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Plod Casts

Forget TED Talks; the Boring Conference is the hottest ticket in town

Author Rhodri Marsden Illustration Marc Rosenthal


LONDON – Seven-year-old Alex Penman bounds onto a stage at London’s Conway Hall, grinning as a PowerPoint slide appears on a giant screen behind him. It’s a picture of an elevator. “All lifts are interesting,” he yells, “but some are more interesting than others!”

This may be a risky statement to make at the Boring Conference, an annual event that invites speakers to come and discuss their favorite tedious topics. Penman is the event’s youngest ever speaker (by a significant margin), and his enthusiasm, while not entirely appropriate under the circumstances, is proving contagious—he is, as one attendee puts it, “smashing it out of the park.”

James Ward, the man behind the Boring Conference, allows that the title “pitches audience expectation very low,” but the event’s popularity suggests otherwise. This year’s conference, the fifth, has attracted a sellout crowd of 500. During breaks, attendees speak in reverential tones about past legends like Peter Fletcher, who provided a taxonomy of his sneezes, and George Egg, who revealed how to cook a meal using only items found in hotel rooms.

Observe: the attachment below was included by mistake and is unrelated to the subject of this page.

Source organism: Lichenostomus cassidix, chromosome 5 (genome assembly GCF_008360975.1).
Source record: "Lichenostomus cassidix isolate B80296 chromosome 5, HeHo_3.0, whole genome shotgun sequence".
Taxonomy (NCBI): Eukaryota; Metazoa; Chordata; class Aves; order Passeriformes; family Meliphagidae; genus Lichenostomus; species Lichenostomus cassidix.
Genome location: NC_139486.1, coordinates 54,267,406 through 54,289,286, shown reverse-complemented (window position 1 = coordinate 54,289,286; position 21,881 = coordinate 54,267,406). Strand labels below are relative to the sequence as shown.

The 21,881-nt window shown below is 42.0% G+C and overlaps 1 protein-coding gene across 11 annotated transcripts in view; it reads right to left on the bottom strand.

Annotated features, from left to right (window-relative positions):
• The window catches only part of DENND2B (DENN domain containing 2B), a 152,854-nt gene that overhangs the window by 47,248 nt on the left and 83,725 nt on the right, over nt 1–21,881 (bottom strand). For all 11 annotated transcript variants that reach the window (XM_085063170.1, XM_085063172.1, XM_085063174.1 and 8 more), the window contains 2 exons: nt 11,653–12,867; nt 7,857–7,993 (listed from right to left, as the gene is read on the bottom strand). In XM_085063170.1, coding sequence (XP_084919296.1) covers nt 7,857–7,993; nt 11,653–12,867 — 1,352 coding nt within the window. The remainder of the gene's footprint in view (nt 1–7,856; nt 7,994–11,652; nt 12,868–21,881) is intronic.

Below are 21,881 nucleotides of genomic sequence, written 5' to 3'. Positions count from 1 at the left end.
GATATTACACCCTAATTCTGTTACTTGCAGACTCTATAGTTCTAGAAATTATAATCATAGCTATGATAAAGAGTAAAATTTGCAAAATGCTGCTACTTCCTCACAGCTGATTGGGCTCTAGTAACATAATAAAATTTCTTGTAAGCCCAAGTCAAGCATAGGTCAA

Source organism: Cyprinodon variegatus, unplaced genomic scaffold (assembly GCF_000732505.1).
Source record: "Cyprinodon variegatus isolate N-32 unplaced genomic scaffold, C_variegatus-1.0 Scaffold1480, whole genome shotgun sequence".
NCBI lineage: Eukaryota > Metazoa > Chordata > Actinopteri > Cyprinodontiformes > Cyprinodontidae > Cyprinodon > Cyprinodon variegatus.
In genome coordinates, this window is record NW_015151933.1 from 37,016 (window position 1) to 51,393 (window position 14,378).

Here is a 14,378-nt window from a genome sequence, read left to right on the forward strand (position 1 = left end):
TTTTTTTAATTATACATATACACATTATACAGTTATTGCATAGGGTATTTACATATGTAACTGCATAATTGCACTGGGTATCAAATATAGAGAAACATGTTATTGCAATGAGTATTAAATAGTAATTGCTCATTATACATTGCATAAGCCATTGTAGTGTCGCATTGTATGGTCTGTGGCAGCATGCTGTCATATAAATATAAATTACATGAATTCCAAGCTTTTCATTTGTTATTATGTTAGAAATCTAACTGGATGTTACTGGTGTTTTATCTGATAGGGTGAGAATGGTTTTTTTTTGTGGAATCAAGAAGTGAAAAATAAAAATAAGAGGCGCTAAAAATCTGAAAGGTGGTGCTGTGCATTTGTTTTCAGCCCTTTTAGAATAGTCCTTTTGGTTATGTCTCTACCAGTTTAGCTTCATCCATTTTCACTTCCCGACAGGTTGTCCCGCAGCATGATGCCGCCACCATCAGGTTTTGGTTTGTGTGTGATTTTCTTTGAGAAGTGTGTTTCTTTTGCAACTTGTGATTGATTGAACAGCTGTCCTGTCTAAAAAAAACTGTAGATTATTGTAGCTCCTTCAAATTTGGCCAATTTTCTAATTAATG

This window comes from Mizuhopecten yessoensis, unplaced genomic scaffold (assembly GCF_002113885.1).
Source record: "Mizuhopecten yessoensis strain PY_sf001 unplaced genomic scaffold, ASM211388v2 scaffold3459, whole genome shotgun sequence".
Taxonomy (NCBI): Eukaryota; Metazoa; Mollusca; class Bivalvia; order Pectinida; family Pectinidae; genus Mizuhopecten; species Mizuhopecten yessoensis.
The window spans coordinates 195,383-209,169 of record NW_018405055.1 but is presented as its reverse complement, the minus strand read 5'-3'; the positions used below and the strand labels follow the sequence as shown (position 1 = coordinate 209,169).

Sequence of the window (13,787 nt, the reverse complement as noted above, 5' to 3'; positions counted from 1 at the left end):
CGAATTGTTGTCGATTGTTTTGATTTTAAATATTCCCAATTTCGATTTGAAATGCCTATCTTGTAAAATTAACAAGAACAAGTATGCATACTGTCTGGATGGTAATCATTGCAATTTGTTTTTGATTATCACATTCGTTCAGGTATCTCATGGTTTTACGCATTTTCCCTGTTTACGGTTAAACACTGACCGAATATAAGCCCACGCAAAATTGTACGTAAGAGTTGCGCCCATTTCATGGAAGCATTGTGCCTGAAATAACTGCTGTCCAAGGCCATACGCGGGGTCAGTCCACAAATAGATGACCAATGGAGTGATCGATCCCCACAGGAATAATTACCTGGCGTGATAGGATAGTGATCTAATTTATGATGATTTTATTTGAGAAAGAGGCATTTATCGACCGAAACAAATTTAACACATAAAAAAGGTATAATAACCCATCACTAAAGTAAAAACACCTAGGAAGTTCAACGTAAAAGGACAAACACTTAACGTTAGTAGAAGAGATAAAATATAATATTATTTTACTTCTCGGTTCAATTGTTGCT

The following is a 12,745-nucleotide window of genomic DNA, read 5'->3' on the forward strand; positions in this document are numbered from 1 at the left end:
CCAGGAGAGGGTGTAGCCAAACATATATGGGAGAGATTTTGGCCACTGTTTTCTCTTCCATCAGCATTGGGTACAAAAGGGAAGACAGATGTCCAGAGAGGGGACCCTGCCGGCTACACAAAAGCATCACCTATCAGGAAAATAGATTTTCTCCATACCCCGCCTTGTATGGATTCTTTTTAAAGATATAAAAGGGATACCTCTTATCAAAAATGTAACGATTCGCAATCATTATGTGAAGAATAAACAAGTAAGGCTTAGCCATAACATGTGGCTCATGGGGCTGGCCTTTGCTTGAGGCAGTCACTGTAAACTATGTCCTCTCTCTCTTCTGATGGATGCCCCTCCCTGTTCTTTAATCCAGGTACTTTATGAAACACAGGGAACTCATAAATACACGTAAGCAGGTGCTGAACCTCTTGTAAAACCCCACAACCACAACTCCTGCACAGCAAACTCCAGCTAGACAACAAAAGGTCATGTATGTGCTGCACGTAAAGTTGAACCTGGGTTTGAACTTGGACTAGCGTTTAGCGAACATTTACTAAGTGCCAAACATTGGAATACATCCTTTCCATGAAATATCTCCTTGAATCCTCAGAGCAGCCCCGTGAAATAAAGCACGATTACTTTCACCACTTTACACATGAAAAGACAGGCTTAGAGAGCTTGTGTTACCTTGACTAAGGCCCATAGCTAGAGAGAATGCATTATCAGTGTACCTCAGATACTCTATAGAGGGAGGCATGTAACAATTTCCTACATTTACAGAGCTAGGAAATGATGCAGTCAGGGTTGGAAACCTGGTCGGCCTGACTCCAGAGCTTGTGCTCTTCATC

“These are subjects that might appear trivial on the surface,” says Ward, “but hopefully the conference will reveal why they should be considered more deeply.”

Among the speakers is sociologist Keith Kahn-Harris, who argues that barbaric acts of evil require feats of administrative efficiency. “The problem with the idea of total obliteration of everything and everybody,” he says, “is that’s it’s not hugely practical. Particularly if you’re trying to do it on your own.”

On a lighter note, there’s a talk on the design of the Casio F-91W watch, one about the joys of camping on suburban roundabouts and another (mine) on the barely noticeable effects of British earthquakes. (“One local resident called police to report that his motorbike had toppled over.”)

But it’s Penman who steals the show. “In the Otis 2000,” he says, “the lift doors open on both sides, but”—he pauses for effect—“only on the ground floor!” The crowd erupts, as if Mel Gibson had just delivered his Braveheart speech.
Not all leave impressed, however. “I demand a refund,” one attendee posted on Facebook, on the grounds that she had been “entertained.”

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